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Revista Retratos

Labor market reflects gender inequalities

Section: Retratos Magazine | Camille Perissé e Marília Loschi | Design: Simone Mello

August 19, 2019 02h05 PM | Last Updated: August 21, 2019 12h40 PM

Wilma Fernandes works three hours a day per week as a diarist  - Photo: Licia Rubinstein/ IBGE News Agency

Almost the entire Brazilian female population (92.6%) aged 14 years old and over, representing more than 80 million persons, performs household chores and people caring, on an average of 21 weekly hours, according the Continuous National Household Sample Survey (Continuous PNAD) data, relative to the fourth quarter of 2018.

These activities are categorized in the survey as “Other forms of work”, and are essential to reproduce social life, as Eleutéria Amora from Casa da Mulher Trabalhadora (House of Working Woman - Camtra) explains. “If women cook for someone who works out, if they take children to school, who sometimes isn’t even their kids, for someone go work, they are involved in the society sustenance”, she exemplifies.

Even after being integrated to the labor market, it is still very usual in women´s life what is known as double journey: the formal work added up to cleaning and house care routine.

The double journey phenomenon is considered as an obstacle to increase the women participation in the workforce. In 2018, the women’s participation rate was so far 20% lower than men (52.7% in the fourth quarter of 2018 against men’s 71.5%).

According to Bábara Cobo, IBGE’s Population and Social Indicators coordinator, the working women either perform a double journey or employ another woman to substitute them in the house labor: “most of times spending all their salary to hire someone to do the service”.

Professions designated by or for women

The social roles seen as female or male one still have great influence in the choice of professions and salary disparity. As a major example, the paid domestic work is an occupation with high index of women in Brazil. According to the Continuous Pnad, from more than 6.2 million employed as domestic workers, 4.5 million (94.1%) are women.

Most part of the domestic workers still work without a formal contract and earn, on average, R$740, an amount under the national minimum wage of R$1,245. The salary also changes when it is disaggregated by gender: while the average salary of the 280 thousand male domestic workers was of R$1,019.61 in the last quarter of 2018, the women’s average was of R$846.12.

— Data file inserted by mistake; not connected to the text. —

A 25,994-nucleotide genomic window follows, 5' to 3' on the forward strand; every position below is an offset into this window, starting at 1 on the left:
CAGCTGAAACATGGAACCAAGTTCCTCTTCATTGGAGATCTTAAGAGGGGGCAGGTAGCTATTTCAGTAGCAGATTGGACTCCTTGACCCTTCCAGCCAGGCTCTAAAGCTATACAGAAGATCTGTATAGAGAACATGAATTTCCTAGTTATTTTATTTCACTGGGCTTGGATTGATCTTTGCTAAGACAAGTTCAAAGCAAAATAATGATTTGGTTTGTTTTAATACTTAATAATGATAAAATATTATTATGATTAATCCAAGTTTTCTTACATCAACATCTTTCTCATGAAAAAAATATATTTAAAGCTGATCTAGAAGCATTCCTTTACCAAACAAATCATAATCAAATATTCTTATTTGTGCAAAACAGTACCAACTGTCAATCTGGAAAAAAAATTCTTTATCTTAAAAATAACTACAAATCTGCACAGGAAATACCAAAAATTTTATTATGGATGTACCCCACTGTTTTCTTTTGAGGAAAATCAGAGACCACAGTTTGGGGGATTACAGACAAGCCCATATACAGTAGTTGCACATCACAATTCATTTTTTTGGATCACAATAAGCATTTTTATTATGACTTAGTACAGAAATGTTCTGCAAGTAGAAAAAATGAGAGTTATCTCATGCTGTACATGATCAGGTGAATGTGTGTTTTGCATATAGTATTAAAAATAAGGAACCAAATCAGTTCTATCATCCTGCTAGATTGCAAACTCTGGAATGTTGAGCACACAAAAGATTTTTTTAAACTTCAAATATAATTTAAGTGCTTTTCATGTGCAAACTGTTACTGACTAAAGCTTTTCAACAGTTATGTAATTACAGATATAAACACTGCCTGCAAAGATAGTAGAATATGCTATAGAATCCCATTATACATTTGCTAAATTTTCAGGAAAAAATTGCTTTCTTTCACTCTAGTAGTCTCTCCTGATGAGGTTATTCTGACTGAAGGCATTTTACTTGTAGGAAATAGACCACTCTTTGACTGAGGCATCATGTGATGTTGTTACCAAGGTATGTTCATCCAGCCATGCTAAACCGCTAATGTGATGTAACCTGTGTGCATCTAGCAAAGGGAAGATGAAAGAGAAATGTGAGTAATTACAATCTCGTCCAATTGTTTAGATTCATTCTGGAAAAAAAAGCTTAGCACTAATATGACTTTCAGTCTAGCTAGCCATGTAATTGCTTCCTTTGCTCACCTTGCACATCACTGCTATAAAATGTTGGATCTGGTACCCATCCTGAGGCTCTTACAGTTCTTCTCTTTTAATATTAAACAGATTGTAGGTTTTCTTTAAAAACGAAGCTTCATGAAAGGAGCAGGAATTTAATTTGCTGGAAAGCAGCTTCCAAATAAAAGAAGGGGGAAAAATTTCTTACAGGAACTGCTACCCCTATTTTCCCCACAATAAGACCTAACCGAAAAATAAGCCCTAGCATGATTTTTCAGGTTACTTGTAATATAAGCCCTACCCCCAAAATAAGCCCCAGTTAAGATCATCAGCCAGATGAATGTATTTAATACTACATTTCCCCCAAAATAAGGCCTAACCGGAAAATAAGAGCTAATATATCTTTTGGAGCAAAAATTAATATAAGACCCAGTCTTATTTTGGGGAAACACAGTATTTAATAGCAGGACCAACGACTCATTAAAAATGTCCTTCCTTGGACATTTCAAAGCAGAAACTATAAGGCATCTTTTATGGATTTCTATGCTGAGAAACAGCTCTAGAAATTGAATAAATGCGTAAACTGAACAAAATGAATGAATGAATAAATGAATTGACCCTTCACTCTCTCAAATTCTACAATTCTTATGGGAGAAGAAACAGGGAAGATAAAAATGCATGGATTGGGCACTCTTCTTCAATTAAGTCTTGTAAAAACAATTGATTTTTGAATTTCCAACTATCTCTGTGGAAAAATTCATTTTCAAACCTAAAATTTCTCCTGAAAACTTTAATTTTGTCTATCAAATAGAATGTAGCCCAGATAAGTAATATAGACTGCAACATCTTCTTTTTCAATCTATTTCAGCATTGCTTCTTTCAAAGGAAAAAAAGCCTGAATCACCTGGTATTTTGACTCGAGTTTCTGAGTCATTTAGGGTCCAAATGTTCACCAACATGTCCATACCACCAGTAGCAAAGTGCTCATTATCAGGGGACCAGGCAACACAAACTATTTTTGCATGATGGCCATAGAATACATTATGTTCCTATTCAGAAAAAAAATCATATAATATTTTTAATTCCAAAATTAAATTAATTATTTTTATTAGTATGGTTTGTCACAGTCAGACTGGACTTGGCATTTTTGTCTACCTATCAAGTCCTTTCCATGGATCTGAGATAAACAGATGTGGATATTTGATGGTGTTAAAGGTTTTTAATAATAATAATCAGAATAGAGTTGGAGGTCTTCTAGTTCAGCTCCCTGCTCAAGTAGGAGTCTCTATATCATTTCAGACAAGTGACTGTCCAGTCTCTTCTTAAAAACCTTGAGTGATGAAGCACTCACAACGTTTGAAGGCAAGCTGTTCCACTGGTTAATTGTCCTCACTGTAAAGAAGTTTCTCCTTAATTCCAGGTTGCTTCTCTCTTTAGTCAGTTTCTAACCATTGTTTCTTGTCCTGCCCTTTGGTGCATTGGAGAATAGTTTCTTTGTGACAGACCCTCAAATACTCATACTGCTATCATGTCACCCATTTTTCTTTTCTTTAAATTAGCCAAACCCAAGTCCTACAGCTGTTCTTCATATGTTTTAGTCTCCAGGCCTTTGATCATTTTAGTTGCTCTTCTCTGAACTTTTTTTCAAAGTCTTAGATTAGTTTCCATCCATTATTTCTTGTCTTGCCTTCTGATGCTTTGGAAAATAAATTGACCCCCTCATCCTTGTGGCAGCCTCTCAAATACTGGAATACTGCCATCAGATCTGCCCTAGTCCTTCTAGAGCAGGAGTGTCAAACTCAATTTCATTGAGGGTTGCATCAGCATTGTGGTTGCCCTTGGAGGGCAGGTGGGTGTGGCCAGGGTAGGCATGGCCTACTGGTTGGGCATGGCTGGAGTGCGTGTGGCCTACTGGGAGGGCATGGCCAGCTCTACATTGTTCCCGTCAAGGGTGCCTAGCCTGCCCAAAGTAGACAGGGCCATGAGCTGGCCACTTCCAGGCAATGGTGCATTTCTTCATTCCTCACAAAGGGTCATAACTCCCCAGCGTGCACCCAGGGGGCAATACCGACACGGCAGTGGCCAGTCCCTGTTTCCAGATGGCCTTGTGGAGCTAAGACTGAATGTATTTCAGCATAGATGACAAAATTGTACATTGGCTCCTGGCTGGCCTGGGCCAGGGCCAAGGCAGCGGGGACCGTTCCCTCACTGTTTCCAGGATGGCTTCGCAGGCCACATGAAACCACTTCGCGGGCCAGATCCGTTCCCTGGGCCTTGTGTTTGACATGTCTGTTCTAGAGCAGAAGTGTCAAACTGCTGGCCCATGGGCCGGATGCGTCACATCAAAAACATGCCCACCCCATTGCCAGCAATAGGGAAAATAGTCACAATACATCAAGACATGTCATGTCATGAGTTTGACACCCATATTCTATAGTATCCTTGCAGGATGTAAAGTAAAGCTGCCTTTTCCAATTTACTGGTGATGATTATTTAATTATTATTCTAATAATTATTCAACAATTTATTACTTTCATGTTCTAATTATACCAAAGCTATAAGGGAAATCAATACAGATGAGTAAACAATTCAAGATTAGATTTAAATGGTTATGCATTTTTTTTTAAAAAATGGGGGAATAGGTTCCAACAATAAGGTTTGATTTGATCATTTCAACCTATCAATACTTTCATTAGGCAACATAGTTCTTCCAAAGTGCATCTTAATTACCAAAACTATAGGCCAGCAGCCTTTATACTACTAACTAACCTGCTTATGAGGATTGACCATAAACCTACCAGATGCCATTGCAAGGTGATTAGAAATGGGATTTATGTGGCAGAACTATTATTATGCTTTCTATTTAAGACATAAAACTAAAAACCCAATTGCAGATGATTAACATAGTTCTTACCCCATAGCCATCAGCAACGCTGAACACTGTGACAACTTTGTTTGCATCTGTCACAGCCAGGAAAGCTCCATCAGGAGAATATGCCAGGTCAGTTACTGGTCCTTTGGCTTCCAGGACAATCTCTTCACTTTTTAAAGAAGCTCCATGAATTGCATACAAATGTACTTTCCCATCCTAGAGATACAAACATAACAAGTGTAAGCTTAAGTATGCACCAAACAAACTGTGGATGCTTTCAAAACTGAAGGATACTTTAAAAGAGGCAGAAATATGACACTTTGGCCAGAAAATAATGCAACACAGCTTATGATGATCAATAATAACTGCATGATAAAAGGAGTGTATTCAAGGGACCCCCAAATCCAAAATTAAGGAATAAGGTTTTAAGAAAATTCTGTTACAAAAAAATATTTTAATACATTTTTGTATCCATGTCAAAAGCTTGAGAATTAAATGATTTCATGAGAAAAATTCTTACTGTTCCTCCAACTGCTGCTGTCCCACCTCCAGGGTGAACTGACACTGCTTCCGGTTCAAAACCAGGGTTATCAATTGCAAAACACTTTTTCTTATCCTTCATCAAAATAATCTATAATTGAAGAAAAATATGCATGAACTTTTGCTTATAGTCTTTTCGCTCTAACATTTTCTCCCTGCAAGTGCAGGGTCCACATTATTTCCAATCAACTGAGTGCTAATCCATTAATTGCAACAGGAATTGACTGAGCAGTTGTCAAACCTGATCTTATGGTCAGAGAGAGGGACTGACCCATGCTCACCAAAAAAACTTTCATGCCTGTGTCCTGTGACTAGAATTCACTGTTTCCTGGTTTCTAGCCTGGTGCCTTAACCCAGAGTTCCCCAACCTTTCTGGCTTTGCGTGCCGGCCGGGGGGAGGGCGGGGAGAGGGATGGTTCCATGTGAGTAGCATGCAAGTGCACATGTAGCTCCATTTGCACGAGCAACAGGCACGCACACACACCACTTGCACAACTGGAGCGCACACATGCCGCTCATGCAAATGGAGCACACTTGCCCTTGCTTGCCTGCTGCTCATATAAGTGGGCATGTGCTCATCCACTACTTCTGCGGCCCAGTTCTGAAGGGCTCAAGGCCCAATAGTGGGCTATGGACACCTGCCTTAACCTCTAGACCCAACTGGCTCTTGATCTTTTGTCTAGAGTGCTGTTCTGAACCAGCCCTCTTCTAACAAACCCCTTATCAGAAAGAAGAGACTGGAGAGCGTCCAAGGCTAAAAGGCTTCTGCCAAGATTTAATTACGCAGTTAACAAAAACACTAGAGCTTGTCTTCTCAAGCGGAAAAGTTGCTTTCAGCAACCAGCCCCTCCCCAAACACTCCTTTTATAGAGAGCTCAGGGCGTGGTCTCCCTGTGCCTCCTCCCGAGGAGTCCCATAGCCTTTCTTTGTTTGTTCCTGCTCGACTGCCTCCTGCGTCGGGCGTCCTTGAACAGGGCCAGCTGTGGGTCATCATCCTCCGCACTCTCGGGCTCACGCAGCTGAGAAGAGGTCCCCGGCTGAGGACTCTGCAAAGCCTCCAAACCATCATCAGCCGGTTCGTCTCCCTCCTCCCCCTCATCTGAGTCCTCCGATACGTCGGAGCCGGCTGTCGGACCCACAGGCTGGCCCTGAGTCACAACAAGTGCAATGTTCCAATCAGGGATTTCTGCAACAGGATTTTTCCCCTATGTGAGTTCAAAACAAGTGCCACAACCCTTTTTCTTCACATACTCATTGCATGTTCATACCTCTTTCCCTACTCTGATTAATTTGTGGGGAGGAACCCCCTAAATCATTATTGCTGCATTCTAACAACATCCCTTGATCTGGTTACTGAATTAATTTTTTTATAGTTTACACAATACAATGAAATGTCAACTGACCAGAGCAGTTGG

The difference is partly explained by the measure of worked hours. The diarists, for example, can set a schedule with different contracts, working in more than one residence. In this schedule, women use to work less than 40 weekly hours, most of times to accommodate with their own household chores. In the last quarter of 2018, the average worked hours of women was 31 hours, while men’s was 42.

The sentiment role in gender matters

In the people caring sector, the distribution of employed persons leans on women’s side, mainly among babysitters, with 96,4% of female participation. In education, the younger the segment, the higher the proportion. The kindergarten women educators are almost the whole sector (97,3%).

Veroice Diniz is a kindergarten teacher and had already been a babysitter. Photo: Licia Rubinstein/ IBGE News Agency

According to Barbara Cobo, “The idea is that women were “born” to be mothers, they were “born” to care. So, she ends up being conditioned to attend these expectations, that are hard to be broken.”

Maria Claudia Coelho, anthropologist and teacher of Instituto de Ciências Sociais do Estado do Rio de Janeiro (Social Sciences Institute of the University of the State of Rio de Janeiro– UERJ), completes the idea: “In the modern western world, emotion is seen negatively as a gap for disorder and femininity, while sense is associated with control and masculinity. Nevertheless, this valuation reverses when emotion, associated with femininity, is now positive because it is related to empathy, comprehension, solidarity, attributes there are of lesser extent or missing in masculinity.”

 Check the complete story in the 17th edition of Retratos Magazine.

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